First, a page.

Some such molecules change the length of the circadian period. Some alter the precise timing of specific processes during the cycle. Others help maintain robust signals for synchronizing the body’s clocks. Circadian signaling weakens with age, possibly contributing to many age-related disorders such as impaired metabolism or sleep problems.
Among the common drugs that exert effects on the circadian system are opsinamides, sulfur-containing compounds that suppress the amount of light input into the SCN. Nobiletin, found in the peels of citrus fruits, manipulates circadian rhythms to improve metabolism in obese mice. (Nobiletin also counters tumors and inflammation.) Resveratrol is a well-known compound that alters the activity of certain clock genes, with some possible human health benefits.
Today’s challenge, Takahashi and coauthors say, is to identify the precise targets where small molecules exert their influence. Knowing the targets should help researchers find ways to repair defects in the circadian system or alleviate temporary inconveniences such as jet lag.
Jet lag occurs when sudden changes in time zone generate a mismatch between the body clock’s expectations and the actual day-night cycle (not to mention timing of meals and social activities). While it is usually just an annoyance for travelers, shift workers face long-term consequences for working when the body clock advises sleep. Shift workers, Chen, Yoo and Takahashi point out, are at risk for sleep problems, gastrointestinal disorders, obesity, cardiovascular disease, cancer and mood disorders. Molecules tested in mice have shown promise for reconciling expectations with reality, getting the clock back in phase with the body’s environment.
Clock malfunction also affects the body’s disease-fighting immune system, and certain clock components have been identified as potential targets for alleviating autoimmune disease and excessive inflammation. Other recent studies have shown that molecular intervention with clock components can aid proper functioning of mitochondria, the cellular structures responsible for energy production.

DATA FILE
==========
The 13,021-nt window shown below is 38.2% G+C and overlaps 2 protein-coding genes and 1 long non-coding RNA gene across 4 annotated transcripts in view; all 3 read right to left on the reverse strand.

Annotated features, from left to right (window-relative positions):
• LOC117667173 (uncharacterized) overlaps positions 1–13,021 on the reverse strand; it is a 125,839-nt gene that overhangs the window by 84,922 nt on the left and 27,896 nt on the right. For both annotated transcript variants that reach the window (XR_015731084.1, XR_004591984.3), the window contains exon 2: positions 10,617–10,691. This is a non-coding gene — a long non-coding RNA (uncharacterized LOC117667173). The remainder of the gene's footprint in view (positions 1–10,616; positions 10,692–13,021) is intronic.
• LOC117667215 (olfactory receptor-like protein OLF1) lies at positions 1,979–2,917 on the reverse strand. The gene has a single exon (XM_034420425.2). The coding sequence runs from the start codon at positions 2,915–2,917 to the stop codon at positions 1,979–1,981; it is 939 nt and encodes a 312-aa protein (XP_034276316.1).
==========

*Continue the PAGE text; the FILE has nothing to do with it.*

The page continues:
While most of the details about circadian chemistry come from studies in mice, studies of human sleep disorders indicate that the basic circadian story is similar in people. A mutation in the human gene responsible for making one of the period proteins has been linked, for example, to familial advanced sleep phase disorder. (In people with that mutation, the normal sleep-wake cycles shift by several hours.) Other research has shown that a variant version of the human gene for cryptochrome protein increases the risk of diabetes.
An especially intriguing possibility is that body clock management could provide strategies for slowing down aging.
Many studies have shown that aging in some animal can be slowed by restricting food intake. Fewer calories can lead to longer lives. But work by Takahashi and others has found that (in mice, at least) timing of ingesting the calories can be almost as important as the quantity.
Mice allowed to eat a normal amount of calories, but only within restricted hours, have lived about 15 percent longer than usual, Takahashi reported at the neuroscience meeting. In humans, that would correspond to a life span increase from 80 years to 92.
“We’re super excited about these results, because these are the first experiments to show that you can extend life span by restriction of time of nutrient intake only without a reduction of calories,” Takahashi said.
“For us it’s much easier to restrict the time that we eat than the amount that we eat. Now if you can do both, that’s even better. I think that this, I hope, could have benefit for human health and longevity in the future.”
Tom Siegfried is a science writer and editor in the Washington, DC, area. His book The Number of the Heavens, about the history of the multiverse, was published in September by Harvard University Press. Follow him on Twitter @tom_siegfried
A version of this article was originally published at Knowable Magazine and has been republished here with permission.